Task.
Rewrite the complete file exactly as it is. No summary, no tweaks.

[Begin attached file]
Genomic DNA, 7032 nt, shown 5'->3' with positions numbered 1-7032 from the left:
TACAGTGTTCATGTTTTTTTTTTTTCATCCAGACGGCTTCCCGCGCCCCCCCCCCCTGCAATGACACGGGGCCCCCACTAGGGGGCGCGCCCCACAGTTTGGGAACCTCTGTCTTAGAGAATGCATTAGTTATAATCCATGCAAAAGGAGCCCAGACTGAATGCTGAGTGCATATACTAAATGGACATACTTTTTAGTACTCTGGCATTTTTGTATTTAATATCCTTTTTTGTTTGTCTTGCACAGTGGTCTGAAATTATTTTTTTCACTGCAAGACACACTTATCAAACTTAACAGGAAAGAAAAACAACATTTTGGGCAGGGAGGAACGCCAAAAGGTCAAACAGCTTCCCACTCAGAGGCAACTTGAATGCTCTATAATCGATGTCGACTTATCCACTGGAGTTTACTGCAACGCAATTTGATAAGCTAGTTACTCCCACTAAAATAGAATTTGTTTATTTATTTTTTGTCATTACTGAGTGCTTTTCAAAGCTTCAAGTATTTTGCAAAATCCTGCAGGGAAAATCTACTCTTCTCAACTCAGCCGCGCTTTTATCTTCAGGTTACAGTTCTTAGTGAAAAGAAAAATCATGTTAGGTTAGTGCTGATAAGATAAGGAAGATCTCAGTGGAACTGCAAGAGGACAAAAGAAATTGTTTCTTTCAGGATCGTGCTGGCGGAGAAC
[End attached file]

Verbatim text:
Genomic DNA, 7032 nt, shown 5'->3' with positions numbered 1-7032 from the left:
TACAGTGTTCATGTTTTTTTTTTTTCATCCAGACGGCTTCCCGCGCCCCCCCCCCCTGCAATGACACGGGGCCCCCACTAGGGGGCGCGCCCCACAGTTTGGGAACCTCTGTCTTAGAGAATGCATTAGTTATAATCCATGCAAAAGGAGCCCAGACTGAATGCTGAGTGCATATACTAAATGGACATACTTTTTAGTACTCTGGCATTTTTGTATTTAATATCCTTTTTTGTTTGTCTTGCACAGTGGTCTGAAATTATTTTTTTCACTGCAAGACACACTTATCAAACTTAACAGGAAAGAAAAACAACATTTTGGGCAGGGAGGAACGCCAAAAGGTCAAACAGCTTCCCACTCAGAGGCAACTTGAATGCTCTATAATCGATGTCGACTTATCCACTGGAGTTTACTGCAACGCAATTTGATAAGCTAGTTACTCCCACTAAAATAGAATTTGTTTATTTATTTTTTGTCATTACTGAGTGCTTTTCAAAGCTTCAAGTATTTTGCAAAATCCTGCAGGGAAAATCTACTCTTCTCAACTCAGCCGCGCTTTTATCTTCAGGTTACAGTTCTTAGTGAAAAGAAAAATCATGTTAGGTTAGTGCTGATAAGATAAGGAAGATCTCAGTGGAACTGCAAGAGGACAAAAGAAATTGTTTCTTTCAGGATCGTGCTGGCGGAGAAC